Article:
The scribe said to him, "Well said, teacher. You are right in saying, 'He is One and there is no other than he.' And 'to love him with all your heart, with all your understanding, with all your strength, and to love your neighbor as yourself' is worth more than all burnt offerings and sacrifices." And when Jesus saw that he answered with understanding, he said to him, "You are not far from the kingdom of God." And no one dared to ask him any more questions.
In our Epistle reading (Hebrews 7:23-28), we hear of the Jewish high priests, who would offer sacrifice once each year and would ultimately die and be replaced by another. He would offer atonement for his own sins as well as those of the people. Then we hear of Jesus, our eternal high priest, who offered himself as sacrifice once, for all.
Brothers and sisters: The levitical priests were many because they were prevented by death from remaining in office, but Jesus, because he remains forever, has a priesthood that does not pass away. Therefore, he is always able to save those who approach God through him, since he lives forever to make intercession for them.
It was fitting that we should have such a high priest: holy, innocent, undefiled, separated from sinners, higher than the heavens. He has no need, as did the high priests, to offer sacrifice day after day, first for his own sins and then for those of the people; he did that once for all when he offered himself. For the law appoints men subject to weakness to be high priests, but the word of the oath, which was taken after the law, appoints a son, who has been made perfect forever.
What Jesus puts to us succinctly in today's Gospel is the thought that all sin is in one form or another an offense against God, another person, or our own person. That is why all commandments can be summarized in these two great commandments. It might make for a good nightly examen - "How have I sinned against the sanctity of God, how have I sinned against the sanctity of others, how have I sinned against the sanctity of myself?"
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An Introduction to Sunday's Scripture Readings - October 28, 2018

The Thirtieth Sunday in Ordinary Time

In The Hope You Will Enter More Fully Into The Mass
Our readings this Sunday speak to us about the hope of those who are lost, blind and lame -- those of us in exile, both physical and spiritual, who call out from our woundedness, "Jesus, son of David, have pity on me."
In our first reading (Jeremiah 31:7-9), the prophet Jeremiah offers hope to the lost tribes of the northern kingdom of Israel, those carried off and resettled to other nations by Assyria. The blind and the lame will be gathered from the ends of the world and brought back home to the Lord.
Thus says the LORD: Shout with joy for Jacob, exult at the head of the nations; proclaim your praise and say: The LORD has delivered his people, the remnant of Israel. Behold, I will bring them back from the land of the north; I will gather them from the ends of the world, with the blind and the lame in their midst, the mothers and those with child; they shall return as an immense throng. They departed in tears, but I will console them and guide them; I will lead them to brooks of water, on a level road, so that none shall stumble. For I am a father to Israel, Ephraim is my first-born.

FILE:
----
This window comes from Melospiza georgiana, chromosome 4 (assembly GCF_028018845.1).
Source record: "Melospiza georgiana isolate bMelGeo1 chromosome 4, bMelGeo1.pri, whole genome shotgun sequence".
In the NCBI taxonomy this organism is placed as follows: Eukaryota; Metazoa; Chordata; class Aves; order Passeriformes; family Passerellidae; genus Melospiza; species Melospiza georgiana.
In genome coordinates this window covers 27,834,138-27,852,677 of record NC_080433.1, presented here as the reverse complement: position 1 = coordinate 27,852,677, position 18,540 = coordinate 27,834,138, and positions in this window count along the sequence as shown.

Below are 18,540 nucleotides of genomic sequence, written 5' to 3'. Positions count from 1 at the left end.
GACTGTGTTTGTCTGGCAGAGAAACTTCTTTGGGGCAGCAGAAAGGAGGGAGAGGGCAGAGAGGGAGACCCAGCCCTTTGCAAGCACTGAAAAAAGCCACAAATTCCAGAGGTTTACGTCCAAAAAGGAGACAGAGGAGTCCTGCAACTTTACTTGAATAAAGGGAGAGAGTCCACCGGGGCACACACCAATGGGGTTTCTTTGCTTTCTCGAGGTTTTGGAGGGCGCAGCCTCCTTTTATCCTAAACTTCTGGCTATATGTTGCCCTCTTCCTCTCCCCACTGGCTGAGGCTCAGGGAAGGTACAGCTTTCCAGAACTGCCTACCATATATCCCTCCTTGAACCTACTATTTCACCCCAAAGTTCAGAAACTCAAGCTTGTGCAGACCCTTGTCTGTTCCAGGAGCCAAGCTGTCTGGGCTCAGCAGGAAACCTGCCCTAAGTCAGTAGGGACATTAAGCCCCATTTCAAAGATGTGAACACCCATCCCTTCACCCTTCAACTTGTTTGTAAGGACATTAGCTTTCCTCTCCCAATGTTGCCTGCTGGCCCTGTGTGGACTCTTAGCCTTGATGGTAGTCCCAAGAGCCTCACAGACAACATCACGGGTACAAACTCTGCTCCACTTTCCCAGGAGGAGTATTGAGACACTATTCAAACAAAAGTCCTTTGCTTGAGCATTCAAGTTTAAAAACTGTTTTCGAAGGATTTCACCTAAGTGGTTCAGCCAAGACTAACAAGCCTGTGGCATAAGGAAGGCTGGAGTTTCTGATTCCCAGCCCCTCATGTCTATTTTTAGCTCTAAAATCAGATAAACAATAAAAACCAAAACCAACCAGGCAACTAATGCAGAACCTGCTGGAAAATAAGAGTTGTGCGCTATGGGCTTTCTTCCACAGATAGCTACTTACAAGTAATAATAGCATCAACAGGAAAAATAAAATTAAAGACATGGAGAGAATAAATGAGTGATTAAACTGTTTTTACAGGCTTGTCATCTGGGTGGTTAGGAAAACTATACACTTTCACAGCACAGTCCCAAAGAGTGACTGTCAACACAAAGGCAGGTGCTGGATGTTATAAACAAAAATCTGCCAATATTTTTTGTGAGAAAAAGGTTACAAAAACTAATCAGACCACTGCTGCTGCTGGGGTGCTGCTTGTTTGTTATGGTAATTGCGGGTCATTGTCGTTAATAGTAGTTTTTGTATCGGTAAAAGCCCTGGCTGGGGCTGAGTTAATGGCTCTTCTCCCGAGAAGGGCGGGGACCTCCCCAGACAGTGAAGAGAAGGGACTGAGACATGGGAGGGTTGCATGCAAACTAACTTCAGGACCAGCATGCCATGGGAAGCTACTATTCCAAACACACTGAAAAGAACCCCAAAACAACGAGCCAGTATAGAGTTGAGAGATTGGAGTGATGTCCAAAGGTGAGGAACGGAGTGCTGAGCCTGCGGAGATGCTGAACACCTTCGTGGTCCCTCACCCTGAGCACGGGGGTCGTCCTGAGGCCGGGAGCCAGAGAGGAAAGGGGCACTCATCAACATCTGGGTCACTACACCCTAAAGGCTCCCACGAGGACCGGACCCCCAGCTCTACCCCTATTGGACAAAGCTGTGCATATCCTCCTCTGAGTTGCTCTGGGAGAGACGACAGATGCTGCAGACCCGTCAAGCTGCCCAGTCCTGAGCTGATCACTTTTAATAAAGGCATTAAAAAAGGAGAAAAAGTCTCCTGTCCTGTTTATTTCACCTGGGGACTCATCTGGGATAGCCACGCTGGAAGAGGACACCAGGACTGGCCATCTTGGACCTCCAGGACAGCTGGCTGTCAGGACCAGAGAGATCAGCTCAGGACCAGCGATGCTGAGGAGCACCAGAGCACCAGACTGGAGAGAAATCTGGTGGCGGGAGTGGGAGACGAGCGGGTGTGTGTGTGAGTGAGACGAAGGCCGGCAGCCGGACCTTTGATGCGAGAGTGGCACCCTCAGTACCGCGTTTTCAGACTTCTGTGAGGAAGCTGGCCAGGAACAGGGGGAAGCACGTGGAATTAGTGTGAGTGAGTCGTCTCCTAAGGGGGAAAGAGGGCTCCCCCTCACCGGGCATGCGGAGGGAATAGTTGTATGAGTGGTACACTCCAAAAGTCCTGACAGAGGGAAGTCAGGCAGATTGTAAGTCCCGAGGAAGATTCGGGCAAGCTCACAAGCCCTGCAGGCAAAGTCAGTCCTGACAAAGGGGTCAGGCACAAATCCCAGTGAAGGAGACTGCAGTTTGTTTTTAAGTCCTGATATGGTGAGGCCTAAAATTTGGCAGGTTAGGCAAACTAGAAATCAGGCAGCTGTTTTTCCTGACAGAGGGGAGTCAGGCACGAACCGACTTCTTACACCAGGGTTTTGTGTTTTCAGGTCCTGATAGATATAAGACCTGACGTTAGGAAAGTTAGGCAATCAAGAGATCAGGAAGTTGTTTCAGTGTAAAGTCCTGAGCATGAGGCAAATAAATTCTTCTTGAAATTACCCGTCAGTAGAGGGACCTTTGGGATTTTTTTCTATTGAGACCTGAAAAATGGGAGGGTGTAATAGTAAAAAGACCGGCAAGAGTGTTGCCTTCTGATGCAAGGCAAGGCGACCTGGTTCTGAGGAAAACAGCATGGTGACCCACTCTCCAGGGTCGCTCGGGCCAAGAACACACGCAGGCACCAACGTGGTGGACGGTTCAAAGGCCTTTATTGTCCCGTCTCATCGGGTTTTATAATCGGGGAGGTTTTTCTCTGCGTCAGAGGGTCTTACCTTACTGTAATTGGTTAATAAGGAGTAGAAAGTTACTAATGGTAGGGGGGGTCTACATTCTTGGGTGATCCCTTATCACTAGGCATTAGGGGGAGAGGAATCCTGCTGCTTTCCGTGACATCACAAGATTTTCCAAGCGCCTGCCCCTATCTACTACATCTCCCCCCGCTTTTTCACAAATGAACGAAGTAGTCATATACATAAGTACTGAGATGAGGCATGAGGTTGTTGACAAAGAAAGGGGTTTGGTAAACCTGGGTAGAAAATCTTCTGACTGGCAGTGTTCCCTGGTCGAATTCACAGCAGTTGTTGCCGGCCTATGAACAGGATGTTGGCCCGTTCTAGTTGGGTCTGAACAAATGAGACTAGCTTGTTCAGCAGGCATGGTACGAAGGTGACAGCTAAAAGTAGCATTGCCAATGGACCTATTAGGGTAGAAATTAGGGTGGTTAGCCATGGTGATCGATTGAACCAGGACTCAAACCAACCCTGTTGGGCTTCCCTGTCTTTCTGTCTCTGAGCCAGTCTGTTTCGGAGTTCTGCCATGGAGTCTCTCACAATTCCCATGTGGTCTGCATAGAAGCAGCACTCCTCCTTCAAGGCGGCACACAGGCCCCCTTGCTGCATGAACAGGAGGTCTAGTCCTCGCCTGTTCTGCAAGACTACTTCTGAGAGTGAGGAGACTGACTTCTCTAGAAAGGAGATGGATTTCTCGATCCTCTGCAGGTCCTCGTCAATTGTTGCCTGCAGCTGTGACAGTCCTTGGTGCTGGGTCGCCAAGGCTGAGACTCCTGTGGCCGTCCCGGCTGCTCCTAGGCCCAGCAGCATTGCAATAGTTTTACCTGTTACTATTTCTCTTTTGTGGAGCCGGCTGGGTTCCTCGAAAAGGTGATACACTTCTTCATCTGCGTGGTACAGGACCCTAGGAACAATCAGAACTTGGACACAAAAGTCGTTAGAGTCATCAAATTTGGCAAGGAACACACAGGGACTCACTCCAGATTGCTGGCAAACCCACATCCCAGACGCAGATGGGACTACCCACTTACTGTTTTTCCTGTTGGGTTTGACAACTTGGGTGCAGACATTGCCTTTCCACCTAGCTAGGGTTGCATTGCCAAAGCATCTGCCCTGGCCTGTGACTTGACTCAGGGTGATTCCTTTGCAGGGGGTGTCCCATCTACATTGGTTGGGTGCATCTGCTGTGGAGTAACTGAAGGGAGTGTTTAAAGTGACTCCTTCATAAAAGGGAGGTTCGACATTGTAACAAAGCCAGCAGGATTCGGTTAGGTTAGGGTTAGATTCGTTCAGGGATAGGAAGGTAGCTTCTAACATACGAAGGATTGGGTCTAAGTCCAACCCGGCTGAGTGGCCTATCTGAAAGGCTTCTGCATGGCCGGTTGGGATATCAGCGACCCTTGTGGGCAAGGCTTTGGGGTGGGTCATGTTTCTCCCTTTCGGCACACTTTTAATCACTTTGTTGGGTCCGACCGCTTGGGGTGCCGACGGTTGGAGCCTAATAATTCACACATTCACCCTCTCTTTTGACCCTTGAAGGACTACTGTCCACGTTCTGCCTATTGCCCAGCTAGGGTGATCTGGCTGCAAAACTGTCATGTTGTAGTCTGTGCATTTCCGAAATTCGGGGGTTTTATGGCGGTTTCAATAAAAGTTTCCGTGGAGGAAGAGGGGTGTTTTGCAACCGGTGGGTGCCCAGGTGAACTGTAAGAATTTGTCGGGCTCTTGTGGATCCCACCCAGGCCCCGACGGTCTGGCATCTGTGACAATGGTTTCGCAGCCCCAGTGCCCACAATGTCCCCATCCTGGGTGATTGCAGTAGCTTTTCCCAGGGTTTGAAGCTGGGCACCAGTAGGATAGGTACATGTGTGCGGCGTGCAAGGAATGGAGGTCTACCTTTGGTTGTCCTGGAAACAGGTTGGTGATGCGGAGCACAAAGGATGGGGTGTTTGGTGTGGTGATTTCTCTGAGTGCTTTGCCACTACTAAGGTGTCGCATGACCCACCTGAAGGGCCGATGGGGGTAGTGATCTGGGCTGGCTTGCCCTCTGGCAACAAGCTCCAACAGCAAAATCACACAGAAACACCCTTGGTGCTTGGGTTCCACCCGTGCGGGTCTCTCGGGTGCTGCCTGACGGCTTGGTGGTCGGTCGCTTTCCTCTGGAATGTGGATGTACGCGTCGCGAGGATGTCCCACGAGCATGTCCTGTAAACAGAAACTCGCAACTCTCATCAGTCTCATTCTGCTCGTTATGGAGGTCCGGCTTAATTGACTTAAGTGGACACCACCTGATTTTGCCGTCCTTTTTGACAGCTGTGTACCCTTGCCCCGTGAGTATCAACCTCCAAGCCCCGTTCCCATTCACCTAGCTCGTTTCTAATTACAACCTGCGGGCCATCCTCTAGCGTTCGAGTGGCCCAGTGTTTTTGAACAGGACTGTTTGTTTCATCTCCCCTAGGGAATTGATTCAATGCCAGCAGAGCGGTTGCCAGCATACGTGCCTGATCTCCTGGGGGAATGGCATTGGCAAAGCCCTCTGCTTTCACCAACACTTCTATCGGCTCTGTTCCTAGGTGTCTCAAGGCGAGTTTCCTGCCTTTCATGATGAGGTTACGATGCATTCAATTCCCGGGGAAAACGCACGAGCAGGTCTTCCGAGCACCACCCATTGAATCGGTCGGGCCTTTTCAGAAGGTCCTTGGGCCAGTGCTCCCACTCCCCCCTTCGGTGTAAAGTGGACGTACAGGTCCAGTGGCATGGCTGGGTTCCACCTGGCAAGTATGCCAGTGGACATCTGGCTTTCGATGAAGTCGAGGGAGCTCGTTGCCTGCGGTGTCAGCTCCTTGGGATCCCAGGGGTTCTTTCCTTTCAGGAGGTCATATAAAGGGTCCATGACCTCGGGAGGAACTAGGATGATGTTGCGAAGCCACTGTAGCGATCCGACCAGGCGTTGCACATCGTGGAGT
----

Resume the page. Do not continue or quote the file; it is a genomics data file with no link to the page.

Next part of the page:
In our Gospel reading (Mark 10:46-52), we hear of Bartimaeus, blind since birth, a symbol of the lost, the alienated, the spiritually blind, calling out to Jesus, calling him Son of David. His faith and his persistence are models for us. Jesus heard his cries and told him, "your faith has saved you."
As Jesus was leaving Jericho with his disciples and a sizable crowd, Bartimaeus, a blind man, the son of Timaeus, sat by the roadside begging. On hearing that it was Jesus of Nazareth, he began to cry out and say, "Jesus, son of David, have pity on me." And many rebuked him, telling him to be silent. But he kept calling out all the more, "Son of David, have pity on me." Jesus stopped and said, "Call him." So they called the blind man, saying to him, "Take courage; get up, Jesus is calling you." He threw aside his cloak, sprang up, and came to Jesus. Jesus said to him in reply, "What do you want me to do for you?" The blind man replied to him, "Master, I want to see." Jesus told him, "Go your way; your faith has saved you." Immediately he received his sight and followed him on the way.
In our Epistle reading (Hebrews 5:1-6), the author instructs us in the role of the high priest - one of human estate, called by God to offer sacrifice on our behalf for our sins. Jesus, like us in every way but sin, experiencing the sufferings of humanity, fills this role perfectly. He deals patiently with us; he is our high priest for ever.